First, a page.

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Editor: Raman Marwaha Updated: 11/18/2023 10:41:12 AM


FDA-Approved Indications

Amoxapine is classified as a second-generation tricyclic dibenzoxazepine antidepressant approved by the U.S. Food and Drug Administration (FDA). This medication is typically used as a second- or third-line treatment option when selective serotonin reuptake inhibitors (SSRIs) or serotonin-norepinephrine reuptake inhibitors (SNRIs) have failed to control depression. Thus, amoxapine is indicated for managing treatment-resistant depression when the first- and second-line medications have proven ineffective in alleviating symptoms. Amoxapine is indicated for use in cases of depression accompanied by other psychiatric issues such as anxiety, agitation, psychosis, neurosis, or recurrent depression.[1][2]

Off-Label Uses

Research conducted in mice has shown that amoxapine can reduce the production of amyloid-beta chains associated with Alzheimer disease by targeting the serotonin-6 (HTR-6, 5-HT-6) receptor.[3] Multiple studies have shown that amoxapine can reduce the incidence of diarrhea in patients undergoing chemotherapy, particularly when used in conjunction with irinotecan.[4][5] Furthermore, research has highlighted amoxapine's effectiveness in the management of neuropathic pain.[6]

Mechanism of Action

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Mechanism of Action

Amoxapine, a second-generation tricyclic dibenzoxazepine antidepressant, primarily functions by inhibiting the reuptake of norepinephrine in neuronal synapses. The drug exhibits minimal effect on the histamine H1 receptor and serotonin receptors, except for the serotonin-6 receptor (HTR-6, 5-HT-6).[7][8][9] Furthermore, amoxapine also acts as a dopamine (DA) receptor antagonist, specifically targeting D2 and D4 receptors.[10]


Absorption: Amoxapine is rapidly absorbed in the body after oral administration. The time to peak plasma concentration for amoxapine is approximately 90 minutes.

Distribution: Amoxapine exhibits a high plasma protein binding of approximately 90%.

Metabolism: Amoxapine undergoes hepatic metabolism primarily via the CYP2D6 enzyme, leading to the formation of 2 active metabolites—7-hydroxy-amoxapine and 8-hydroxy-amoxapine. These active metabolites have been shown to reduce the incidence of diarrhea in patients after administering irinotecan chemotherapy. Research findings demonstrated that these metabolites effectively reduced tumor growth in patients.[5][11]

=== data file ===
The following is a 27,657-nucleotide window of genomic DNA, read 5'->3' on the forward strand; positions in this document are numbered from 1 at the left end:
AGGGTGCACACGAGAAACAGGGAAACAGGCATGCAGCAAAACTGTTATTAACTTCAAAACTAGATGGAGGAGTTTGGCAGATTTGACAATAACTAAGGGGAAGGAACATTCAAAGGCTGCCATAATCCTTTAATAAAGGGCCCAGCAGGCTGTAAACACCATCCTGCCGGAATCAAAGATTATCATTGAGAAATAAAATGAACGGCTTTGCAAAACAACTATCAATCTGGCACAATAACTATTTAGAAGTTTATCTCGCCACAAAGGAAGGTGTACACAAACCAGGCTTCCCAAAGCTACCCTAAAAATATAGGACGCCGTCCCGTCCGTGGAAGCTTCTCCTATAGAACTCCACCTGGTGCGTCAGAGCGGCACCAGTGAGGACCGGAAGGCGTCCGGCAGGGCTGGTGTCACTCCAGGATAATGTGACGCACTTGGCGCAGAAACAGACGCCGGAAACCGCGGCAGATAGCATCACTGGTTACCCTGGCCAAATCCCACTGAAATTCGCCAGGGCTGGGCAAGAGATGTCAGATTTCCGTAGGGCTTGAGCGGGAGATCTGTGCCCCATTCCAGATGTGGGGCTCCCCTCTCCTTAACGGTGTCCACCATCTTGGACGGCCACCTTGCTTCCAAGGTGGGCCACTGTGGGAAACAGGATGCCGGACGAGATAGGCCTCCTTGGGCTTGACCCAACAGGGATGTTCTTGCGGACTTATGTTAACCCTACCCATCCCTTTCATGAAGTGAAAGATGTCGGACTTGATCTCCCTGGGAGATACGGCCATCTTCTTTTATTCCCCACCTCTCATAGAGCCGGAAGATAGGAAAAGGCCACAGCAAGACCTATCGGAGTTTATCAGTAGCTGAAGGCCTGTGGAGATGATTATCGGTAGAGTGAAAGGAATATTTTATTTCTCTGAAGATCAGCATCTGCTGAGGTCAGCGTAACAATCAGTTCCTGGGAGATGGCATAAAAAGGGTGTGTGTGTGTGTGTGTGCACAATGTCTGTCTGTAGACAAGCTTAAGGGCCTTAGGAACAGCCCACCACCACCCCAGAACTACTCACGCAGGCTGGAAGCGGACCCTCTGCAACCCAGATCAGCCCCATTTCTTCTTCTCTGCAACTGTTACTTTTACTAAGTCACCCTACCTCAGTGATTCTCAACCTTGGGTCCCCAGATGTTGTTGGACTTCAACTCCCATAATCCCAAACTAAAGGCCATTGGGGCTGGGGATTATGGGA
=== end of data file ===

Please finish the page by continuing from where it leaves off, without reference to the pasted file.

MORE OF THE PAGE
Elimination: Research indicates that the active metabolite, 8-hydroxy-amoxapine, has a half-life of 30 hours, whereas the drug has a half-life of 8 hours. The primary route of drug elimination from the body is through urine, with a minor fraction excreted in the feces.[2]


Available Dosage Forms and Strengths

Amoxapine is available in oral tablet formulations, with strengths of 25 mg, 50 mg, 100 mg, and 150 mg doses.

Adult Dosage

Amoxapine is typically administered orally at a starting dose of 100 mg, with the option to increase the dosage up to a maximum of 300 mg. The normal therapeutic dose for depression is between 200 and 300 mg, usually taken orally at bedtime.[12][13][14] Amoxapine can be administered daily to patients either as a single dose or 2 equally divided doses.[15] However, due to the prolonged half-life of the active drug metabolites, a single daily dose of amoxapine is often preferred over divided doses for more effective treatment. Antidepressant benefits from amoxapine may become noticeable within just 7 days, and more than 80% of patients experience significant improvement within 2 weeks.[7] The maximum recommended dosage of amoxapine for outpatient settings is 400 mg daily, whereas, for hospitalized patients with no history of seizures, it is 600 mg daily.

Maintenance Dosage

The recommended maintenance dose for amoxapine is the minimum effective dose needed to maintain remission. If symptoms reappear, the dosage should be increased to the previous level until they are under control. Notably, it is recommended to take a single dose of ≤300 mg at bedtime for maintenance therapy.

Specific Patient Populations

Hepatic impairment: The product labeling does not specify dosage adjustments for hepatic impairment. However, it is advisable to exercise caution when administering amoxapine to these patients, considering its liver-dependent metabolism.[11]

Renal impairment: The product labeling does not contain specific guidance on dosage adjustments for renal impairment. Thus, it is crucial to exercise caution when prescribing amoxapine to patients with renal impairment, as its primary elimination route is through the kidneys.

Pregnancy considerations: Amoxapine was previously classified by the FDA as a pregnancy category C drug. Studies on animals revealed fetotoxic effects, including intrauterine death, decreased birth weight, and stillbirth, occurring at oral doses 3 to 10 times higher than the human dose. There is limited availability of well-controlled studies involving pregnant women. Consequently, amoxapine use during pregnancy should be approached cautiously. Decisions regarding medication use in pregnant women should be made judiciously, taking into account a careful assessment of the potential benefits and risks to the fetus.[16]

Breastfeeding considerations: Limited published data exist on amoxapine use during breastfeeding. Cases of galactorrhea have been observed in non-breastfeeding women using amoxapine. When nursing a newborn or preterm infant, it is advisable to explore alternative agents, such as sertraline, due to its more established safety profile in this context.[17]

Pediatric patients: Amoxapine lacks FDA approval for use in pediatric patients.